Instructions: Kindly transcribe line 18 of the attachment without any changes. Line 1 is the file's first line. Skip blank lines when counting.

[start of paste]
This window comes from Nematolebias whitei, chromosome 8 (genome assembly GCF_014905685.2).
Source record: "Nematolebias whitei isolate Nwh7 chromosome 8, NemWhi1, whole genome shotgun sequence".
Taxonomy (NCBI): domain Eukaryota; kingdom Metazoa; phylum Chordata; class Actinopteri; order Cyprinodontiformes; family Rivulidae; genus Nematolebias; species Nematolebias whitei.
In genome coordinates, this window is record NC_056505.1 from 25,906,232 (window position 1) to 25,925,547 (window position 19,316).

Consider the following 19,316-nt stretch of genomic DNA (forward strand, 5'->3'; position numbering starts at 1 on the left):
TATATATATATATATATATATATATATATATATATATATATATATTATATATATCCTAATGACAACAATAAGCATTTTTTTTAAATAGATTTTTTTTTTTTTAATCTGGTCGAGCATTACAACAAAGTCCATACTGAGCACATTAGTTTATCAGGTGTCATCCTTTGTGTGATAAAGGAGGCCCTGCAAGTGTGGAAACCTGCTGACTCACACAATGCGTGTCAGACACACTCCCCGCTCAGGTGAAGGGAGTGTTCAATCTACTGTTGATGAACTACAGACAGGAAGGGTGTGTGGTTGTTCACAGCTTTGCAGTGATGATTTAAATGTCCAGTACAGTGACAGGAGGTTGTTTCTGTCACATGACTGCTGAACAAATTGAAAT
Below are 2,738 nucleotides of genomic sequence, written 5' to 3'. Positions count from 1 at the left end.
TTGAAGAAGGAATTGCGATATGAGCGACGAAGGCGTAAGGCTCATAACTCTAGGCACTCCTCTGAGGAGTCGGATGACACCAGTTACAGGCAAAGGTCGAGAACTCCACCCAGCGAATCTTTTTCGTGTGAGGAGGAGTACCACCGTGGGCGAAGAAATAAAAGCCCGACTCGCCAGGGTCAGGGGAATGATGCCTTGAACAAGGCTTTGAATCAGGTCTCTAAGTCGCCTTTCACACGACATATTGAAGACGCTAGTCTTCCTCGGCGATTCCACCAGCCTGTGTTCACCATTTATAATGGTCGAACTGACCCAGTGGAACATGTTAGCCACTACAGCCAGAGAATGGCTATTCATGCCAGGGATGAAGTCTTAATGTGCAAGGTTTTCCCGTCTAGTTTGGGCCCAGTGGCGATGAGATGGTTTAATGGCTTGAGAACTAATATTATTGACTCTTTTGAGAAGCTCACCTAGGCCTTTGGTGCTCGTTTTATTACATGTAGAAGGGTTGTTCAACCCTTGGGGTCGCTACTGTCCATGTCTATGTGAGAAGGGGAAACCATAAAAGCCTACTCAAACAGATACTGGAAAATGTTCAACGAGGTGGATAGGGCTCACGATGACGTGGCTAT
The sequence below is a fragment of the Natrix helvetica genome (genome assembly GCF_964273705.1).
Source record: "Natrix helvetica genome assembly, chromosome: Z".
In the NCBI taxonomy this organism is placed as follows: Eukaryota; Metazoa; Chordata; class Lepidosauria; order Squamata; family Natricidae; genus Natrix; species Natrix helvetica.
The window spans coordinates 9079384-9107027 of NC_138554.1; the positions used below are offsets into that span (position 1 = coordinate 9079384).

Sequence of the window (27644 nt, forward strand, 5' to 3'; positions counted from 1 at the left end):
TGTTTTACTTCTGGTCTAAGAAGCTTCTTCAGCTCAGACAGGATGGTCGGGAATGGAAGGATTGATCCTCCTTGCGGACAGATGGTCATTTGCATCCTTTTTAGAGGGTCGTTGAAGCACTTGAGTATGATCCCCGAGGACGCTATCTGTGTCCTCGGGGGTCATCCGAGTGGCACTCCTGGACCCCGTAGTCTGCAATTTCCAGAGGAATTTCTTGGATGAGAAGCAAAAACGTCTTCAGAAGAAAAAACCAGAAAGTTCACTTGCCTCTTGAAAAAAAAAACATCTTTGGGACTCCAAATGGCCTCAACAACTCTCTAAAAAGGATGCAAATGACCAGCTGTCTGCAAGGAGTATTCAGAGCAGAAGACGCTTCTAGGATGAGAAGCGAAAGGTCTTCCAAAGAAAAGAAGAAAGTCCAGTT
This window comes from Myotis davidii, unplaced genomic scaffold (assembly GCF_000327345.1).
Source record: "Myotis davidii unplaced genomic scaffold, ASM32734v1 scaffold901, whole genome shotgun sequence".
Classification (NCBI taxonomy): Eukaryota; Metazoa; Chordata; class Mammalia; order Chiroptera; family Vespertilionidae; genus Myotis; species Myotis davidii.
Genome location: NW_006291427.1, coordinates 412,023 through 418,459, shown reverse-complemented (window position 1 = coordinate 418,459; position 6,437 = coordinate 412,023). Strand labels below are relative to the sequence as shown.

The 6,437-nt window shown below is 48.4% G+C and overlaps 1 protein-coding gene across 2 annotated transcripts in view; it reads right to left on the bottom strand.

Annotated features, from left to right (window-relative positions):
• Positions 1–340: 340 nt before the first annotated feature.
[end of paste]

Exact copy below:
Genome location: NW_006291427.1, coordinates 412,023 through 418,459, shown reverse-complemented (window position 1 = coordinate 418,459; position 6,437 = coordinate 412,023). Strand labels below are relative to the sequence as shown.